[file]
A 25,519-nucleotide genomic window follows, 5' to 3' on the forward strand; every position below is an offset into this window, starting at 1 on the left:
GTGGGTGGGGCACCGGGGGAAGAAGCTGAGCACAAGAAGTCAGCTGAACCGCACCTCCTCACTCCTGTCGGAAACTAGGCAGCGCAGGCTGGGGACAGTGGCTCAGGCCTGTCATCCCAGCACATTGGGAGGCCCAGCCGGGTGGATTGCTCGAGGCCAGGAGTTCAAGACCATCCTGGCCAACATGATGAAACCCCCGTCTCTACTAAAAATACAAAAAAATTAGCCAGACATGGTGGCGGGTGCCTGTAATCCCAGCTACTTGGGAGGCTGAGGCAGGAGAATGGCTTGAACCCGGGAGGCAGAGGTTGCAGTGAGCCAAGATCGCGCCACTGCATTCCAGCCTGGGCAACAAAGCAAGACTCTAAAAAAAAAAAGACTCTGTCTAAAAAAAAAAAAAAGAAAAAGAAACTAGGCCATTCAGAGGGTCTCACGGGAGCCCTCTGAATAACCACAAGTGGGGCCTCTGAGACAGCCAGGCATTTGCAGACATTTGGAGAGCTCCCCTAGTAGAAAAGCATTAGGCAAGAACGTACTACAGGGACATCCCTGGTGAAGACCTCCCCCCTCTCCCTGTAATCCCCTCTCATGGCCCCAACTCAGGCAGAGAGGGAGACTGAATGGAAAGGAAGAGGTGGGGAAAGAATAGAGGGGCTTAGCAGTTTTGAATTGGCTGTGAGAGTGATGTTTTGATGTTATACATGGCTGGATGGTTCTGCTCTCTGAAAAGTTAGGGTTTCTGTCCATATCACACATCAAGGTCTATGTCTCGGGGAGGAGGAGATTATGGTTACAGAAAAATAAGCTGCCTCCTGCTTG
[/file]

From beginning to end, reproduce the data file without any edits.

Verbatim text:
A 25,519-nucleotide genomic window follows, 5' to 3' on the forward strand; every position below is an offset into this window, starting at 1 on the left:
GTGGGTGGGGCACCGGGGGAAGAAGCTGAGCACAAGAAGTCAGCTGAACCGCACCTCCTCACTCCTGTCGGAAACTAGGCAGCGCAGGCTGGGGACAGTGGCTCAGGCCTGTCATCCCAGCACATTGGGAGGCCCAGCCGGGTGGATTGCTCGAGGCCAGGAGTTCAAGACCATCCTGGCCAACATGATGAAACCCCCGTCTCTACTAAAAATACAAAAAAATTAGCCAGACATGGTGGCGGGTGCCTGTAATCCCAGCTACTTGGGAGGCTGAGGCAGGAGAATGGCTTGAACCCGGGAGGCAGAGGTTGCAGTGAGCCAAGATCGCGCCACTGCATTCCAGCCTGGGCAACAAAGCAAGACTCTAAAAAAAAAAAGACTCTGTCTAAAAAAAAAAAAAAGAAAAAGAAACTAGGCCATTCAGAGGGTCTCACGGGAGCCCTCTGAATAACCACAAGTGGGGCCTCTGAGACAGCCAGGCATTTGCAGACATTTGGAGAGCTCCCCTAGTAGAAAAGCATTAGGCAAGAACGTACTACAGGGACATCCCTGGTGAAGACCTCCCCCCTCTCCCTGTAATCCCCTCTCATGGCCCCAACTCAGGCAGAGAGGGAGACTGAATGGAAAGGAAGAGGTGGGGAAAGAATAGAGGGGCTTAGCAGTTTTGAATTGGCTGTGAGAGTGATGTTTTGATGTTATACATGGCTGGATGGTTCTGCTCTCTGAAAAGTTAGGGTTTCTGTCCATATCACACATCAAGGTCTATGTCTCGGGGAGGAGGAGATTATGGTTACAGAAAAATAAGCTGCCTCCTGCTTG